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Coordinates: 54°26′49″N 3°03′50″W / 54.447°N 3.064°W / 54.447; -3.064

Polished stone axe

The Langdale axe industry is the name given by archaeologists to the centre of a specialised stone tool manufacturing at Great Langdale in England's Lake District during the Neolithic period.

The area has outcrops of fine-grained greenstone suitable for making polished axes which have been found distributed across the Great Britain.[1] The rock is an epidotised greenstone quarried or perhaps just collected from the scree slopes in the Langdale Valley on Harrison Stickle and Pike of Stickle.

Contents

Petrographic analysis

Archaeologists are able to identify the unique nature of the Langdale stone by taking sections and examining them using microscopy. The minerals in the rock have a characteristic pattern, using a method known as petrography. They have been able to reconstruct the production methods and trade patterns employed by the axe makers. The Langdale industry produced roughly hewn (or so-called "rough-outs") axes and simple blocks as well as the highly polished final product and all were traded on throughout Britain and Ireland. Polishing the rough surfaces will have improved the mechanical strength of the axe as well as lowering friction when used against wood.

Some axes appear worn whilst others appear unused implying that they were regarded as sacred objects, as well as being used as practical tools. The shape of the polished axes suggests that they were bound in wooden staves and used for forest clearance. It has been suggested that the area itself may have had some mystical importance to its inhabitants and that axes from here were deemed significant across the British Isles, although the hardness of the rock and its resistance to breaking made it a viable alternative to the ubiquitous flint axes widely used at the same period.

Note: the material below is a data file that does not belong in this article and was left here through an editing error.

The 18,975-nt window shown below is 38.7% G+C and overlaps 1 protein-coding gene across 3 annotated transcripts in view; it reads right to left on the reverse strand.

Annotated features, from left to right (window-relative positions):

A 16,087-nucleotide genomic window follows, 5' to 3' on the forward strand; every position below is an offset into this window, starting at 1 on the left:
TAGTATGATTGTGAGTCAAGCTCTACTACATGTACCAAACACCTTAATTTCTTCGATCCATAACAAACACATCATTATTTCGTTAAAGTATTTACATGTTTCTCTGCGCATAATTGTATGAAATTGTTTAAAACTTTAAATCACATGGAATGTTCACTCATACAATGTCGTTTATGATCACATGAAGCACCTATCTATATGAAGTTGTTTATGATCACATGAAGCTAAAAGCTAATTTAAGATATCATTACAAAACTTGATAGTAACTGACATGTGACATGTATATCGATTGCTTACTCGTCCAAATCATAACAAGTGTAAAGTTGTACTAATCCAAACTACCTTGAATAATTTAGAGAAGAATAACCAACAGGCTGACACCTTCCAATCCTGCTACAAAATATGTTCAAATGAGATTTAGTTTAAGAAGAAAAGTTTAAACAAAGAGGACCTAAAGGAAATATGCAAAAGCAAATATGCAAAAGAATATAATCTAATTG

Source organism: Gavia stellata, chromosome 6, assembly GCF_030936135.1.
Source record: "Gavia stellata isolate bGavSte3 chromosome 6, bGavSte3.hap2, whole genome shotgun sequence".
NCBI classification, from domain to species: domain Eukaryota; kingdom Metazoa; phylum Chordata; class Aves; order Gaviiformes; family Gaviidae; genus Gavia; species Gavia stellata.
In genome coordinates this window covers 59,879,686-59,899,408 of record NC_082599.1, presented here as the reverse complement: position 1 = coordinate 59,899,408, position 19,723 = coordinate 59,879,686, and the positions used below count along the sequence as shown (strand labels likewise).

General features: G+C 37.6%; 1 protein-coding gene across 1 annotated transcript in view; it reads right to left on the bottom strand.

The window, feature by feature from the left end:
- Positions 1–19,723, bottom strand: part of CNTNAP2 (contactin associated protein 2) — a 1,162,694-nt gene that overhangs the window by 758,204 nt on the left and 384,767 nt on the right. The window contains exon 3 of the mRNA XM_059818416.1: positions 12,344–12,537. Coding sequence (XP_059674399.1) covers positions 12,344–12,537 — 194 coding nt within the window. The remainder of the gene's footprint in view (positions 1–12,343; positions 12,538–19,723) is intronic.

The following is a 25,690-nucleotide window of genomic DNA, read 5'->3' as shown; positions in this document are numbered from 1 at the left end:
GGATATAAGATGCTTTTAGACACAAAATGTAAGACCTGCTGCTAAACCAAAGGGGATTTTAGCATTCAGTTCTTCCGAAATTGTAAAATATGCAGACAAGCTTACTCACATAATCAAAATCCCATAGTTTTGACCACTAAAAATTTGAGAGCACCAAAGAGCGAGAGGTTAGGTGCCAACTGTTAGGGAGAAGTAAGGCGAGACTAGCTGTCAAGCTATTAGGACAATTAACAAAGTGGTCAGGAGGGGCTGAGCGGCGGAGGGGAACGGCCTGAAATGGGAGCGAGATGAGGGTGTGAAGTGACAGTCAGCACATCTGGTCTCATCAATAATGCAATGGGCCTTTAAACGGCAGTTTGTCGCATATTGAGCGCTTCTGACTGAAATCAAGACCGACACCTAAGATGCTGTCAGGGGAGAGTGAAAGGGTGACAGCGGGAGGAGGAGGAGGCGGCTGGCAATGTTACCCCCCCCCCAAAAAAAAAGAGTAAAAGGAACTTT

The manufacturers of the axes also built some of the first Neolithic stone circles such as that at Castlerigg.

Context

An array of Neolithic artifacts, including bracelets, axe heads, chisels, and polishing tools

The Langdale industry was just one of many which extracted hard stone for manufacture into polished axes. The Neolithic period was a time of settlement on the land, and the development of farming on a very large scale. Clearance of the forest cover was necessary in order to plant crops and rear animals, so axes were a staple tool, not just for clearance but also for wood working timber for houses, boats and other structures. Flint was probably the most widely used, simply because it was available from numerous flint mines in the downlands, such as Grimes Graves. Cissbury and Spiennes. Offcuts from roughing-out could also be used as small knives, arrowheads and other small sharp tools.

But other stones were used, such as those from Penmaenmawr in North Wales, and similar working areas to Langdale have been found there. Many other locations for production of axes have been found across the country including Tievebulliagh in County Antrim, sites in Cornwall, Scotland and elsewhere.

The variety of rocks used in polished tools and other artefacts is evident in museum collections, not all of the sources of the rocks having been positively identified. Taking sections is necessarily destructive of part of the artefact, and thus discouraged by many museums.

See also

References

Bibliography

  • Clare Fell, The Great Langdale stone-axe factory, Trans Cumberland and Westmorland Antiq and Arch Soc, 50, 1-13 (1950).

External links

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